Last year, there were 49 domestic violence-related fatalities in Colorado. The NCADV reports approximately 1.3 million women are victims of intimate partner assault each year. Almost half of the murders in Colorado are committed by a partner. Is domestic violence good for business in Grand Junction? Will we be the most “livable community on the Western Slope” by allowing ourselves to be known for passively sheltering leaders who have been convicted of intimate partner violence?
Lack of action in the face of injustice further enables injustice.
Had criminal convictions occurred prior to elections, would this
organization, the voters and his party have supported Rick Brainard?
Now that he is a convicted criminal, how will the leadership in this
community support the petition and efforts to remove him?
July 4 ad was inspirational
and an appropriate tribute
I hope many share with me the timely “patriotic uplift” provided by the July 4 full page “In God We Trust” ad in The Daily Sentinel.
Heartfelt appreciation goes out to the sponsors, Hobby Lobby, Hemispheres and Mardel stores. What a perfect tribute and appropriate message on a day to be honored and treasured by all Americans. The content was “all encompassing.”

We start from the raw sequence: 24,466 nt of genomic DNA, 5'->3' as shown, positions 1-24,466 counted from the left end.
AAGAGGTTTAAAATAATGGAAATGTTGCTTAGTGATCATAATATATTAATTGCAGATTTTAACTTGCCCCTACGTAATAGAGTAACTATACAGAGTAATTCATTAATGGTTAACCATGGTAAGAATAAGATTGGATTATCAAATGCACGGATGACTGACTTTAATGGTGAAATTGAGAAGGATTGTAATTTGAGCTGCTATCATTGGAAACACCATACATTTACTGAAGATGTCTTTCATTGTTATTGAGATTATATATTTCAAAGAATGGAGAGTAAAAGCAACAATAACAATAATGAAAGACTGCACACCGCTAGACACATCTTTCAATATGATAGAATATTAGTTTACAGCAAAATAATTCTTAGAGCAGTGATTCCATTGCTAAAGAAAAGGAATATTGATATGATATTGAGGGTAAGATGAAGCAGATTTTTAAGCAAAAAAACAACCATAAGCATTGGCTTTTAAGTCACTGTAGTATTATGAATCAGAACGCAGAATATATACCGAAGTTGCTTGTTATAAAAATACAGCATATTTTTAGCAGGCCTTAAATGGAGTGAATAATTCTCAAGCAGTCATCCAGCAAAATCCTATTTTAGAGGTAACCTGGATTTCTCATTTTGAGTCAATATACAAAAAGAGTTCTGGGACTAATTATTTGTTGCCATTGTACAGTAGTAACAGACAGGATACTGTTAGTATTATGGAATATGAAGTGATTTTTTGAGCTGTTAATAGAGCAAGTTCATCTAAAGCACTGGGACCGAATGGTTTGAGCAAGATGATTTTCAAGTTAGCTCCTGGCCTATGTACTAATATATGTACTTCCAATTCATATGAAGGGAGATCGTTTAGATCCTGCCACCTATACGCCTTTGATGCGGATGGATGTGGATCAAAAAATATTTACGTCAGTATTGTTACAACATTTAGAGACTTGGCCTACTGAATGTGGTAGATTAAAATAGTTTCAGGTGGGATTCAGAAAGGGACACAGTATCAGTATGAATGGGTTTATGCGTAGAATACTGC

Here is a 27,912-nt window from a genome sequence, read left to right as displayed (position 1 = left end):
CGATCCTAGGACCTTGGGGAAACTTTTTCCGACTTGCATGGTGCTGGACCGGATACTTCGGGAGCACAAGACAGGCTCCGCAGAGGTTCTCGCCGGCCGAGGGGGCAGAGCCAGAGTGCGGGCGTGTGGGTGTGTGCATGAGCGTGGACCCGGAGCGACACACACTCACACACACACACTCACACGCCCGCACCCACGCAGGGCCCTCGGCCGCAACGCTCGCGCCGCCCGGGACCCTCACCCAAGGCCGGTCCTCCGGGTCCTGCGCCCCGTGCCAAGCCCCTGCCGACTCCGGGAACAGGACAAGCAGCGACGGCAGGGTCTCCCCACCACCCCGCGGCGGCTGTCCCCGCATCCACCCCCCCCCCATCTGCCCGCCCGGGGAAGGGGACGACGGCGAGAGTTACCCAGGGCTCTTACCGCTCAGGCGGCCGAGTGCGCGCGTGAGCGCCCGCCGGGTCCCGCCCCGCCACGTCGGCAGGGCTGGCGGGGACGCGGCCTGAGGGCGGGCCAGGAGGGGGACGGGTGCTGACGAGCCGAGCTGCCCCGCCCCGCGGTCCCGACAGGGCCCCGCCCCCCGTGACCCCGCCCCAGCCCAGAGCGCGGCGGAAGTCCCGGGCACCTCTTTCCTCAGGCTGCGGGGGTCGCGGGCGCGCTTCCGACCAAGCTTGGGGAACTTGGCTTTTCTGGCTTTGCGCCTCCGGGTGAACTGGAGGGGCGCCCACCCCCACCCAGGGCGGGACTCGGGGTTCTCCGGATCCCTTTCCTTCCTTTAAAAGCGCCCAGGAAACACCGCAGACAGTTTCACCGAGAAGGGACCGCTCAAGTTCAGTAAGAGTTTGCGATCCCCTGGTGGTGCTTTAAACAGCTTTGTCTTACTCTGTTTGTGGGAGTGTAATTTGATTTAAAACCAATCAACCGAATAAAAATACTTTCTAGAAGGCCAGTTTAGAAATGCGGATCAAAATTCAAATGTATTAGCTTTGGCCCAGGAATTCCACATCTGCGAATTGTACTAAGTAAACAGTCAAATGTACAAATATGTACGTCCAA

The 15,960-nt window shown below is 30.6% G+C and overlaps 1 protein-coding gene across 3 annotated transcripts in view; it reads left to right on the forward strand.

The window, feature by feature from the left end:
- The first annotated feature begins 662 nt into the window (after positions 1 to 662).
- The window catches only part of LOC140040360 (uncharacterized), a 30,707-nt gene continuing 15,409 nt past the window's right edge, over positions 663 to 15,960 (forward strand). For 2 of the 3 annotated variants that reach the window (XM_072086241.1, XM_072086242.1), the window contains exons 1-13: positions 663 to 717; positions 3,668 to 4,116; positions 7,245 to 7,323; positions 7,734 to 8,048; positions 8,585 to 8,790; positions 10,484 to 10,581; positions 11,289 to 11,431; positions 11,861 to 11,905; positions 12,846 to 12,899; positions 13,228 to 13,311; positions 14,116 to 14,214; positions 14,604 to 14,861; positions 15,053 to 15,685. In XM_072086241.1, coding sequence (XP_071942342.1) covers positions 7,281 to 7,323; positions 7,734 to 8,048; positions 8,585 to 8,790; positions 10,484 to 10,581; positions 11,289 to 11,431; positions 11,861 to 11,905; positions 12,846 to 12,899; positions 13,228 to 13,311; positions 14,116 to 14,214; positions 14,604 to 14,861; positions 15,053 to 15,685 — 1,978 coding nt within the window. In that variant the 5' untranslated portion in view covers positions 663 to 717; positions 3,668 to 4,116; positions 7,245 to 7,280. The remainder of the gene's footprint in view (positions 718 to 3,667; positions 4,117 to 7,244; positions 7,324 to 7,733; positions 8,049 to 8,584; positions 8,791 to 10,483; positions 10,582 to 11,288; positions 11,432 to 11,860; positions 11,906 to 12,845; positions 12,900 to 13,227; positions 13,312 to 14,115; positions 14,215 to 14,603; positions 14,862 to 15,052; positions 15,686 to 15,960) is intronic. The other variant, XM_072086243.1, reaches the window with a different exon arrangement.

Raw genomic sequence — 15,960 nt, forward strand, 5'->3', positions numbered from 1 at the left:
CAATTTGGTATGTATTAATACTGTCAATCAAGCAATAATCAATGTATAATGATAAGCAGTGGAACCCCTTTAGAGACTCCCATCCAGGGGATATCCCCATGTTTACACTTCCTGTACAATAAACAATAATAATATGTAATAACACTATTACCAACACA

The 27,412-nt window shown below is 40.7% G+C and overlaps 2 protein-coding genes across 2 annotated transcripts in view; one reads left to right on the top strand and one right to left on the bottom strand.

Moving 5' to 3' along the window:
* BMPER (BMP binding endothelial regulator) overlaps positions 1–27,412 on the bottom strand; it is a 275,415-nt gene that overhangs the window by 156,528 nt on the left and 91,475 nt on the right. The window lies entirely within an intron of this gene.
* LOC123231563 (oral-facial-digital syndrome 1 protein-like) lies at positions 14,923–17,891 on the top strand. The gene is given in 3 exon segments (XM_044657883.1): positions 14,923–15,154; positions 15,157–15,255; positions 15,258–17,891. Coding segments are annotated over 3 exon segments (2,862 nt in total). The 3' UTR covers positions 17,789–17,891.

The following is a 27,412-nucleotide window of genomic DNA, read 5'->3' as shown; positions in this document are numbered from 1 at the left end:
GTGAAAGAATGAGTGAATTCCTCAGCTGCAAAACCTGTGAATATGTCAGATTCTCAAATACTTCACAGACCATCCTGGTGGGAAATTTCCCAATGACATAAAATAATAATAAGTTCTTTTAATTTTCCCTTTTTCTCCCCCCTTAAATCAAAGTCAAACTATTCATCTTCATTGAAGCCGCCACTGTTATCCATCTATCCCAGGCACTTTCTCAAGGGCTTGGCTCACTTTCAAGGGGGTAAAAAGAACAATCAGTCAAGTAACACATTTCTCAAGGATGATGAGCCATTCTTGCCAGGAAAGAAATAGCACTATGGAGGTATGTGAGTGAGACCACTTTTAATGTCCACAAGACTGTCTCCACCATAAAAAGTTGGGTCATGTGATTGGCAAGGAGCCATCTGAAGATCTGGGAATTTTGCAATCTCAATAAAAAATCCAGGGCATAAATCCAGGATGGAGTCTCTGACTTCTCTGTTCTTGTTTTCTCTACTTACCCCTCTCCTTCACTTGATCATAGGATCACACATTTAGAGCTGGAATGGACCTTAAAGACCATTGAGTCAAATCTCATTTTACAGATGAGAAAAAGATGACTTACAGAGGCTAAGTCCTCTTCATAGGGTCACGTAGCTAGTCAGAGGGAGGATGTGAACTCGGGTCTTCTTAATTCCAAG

The emboldened “In God We Trust” reminds us that our nation was founded on Christian principles, a fact which our founding fathers proudly declared on our capital’s buildings, in documents and in historical speeches. Sections of the ad covered various sources of inspiration.
Presidents’ quotes documented their strong beliefs
Founding Fathers’section further advanced the cause of the believers
Supreme Court Justices validated the credence of former justices
Sections entitled CONGRESS, EDUCATION, SUPREME COURT RULLINGS, FOREIGNERS. and SCRIPTURE offered additional meaningful diversity.
Hobby Lobby’s association with wallbuilders.com prompted me to visit their web site, which is truly inspirational. WallBuilders’ goal is to exert a direct and positive influence in government, education, and the family by (1) educating the nation concerning the Godly foundation of our country; (2) providing information to federal, state, and local officials as they develop public policies which reflect Biblical values; and (3) encouraging Christians to be involved in the civic arena.
There is no better way of closing than this quote by a man with an extraordinary ability to communicate with “we the people.” Ronald Reagan said, “Let the Fourth of July always be a reminder that here in this land, for the first time, it was decided that man is born with certain God-given rights; that government is only a convenience created and managed by the people, with no powers of its own except those voluntarily granted to it by the people.”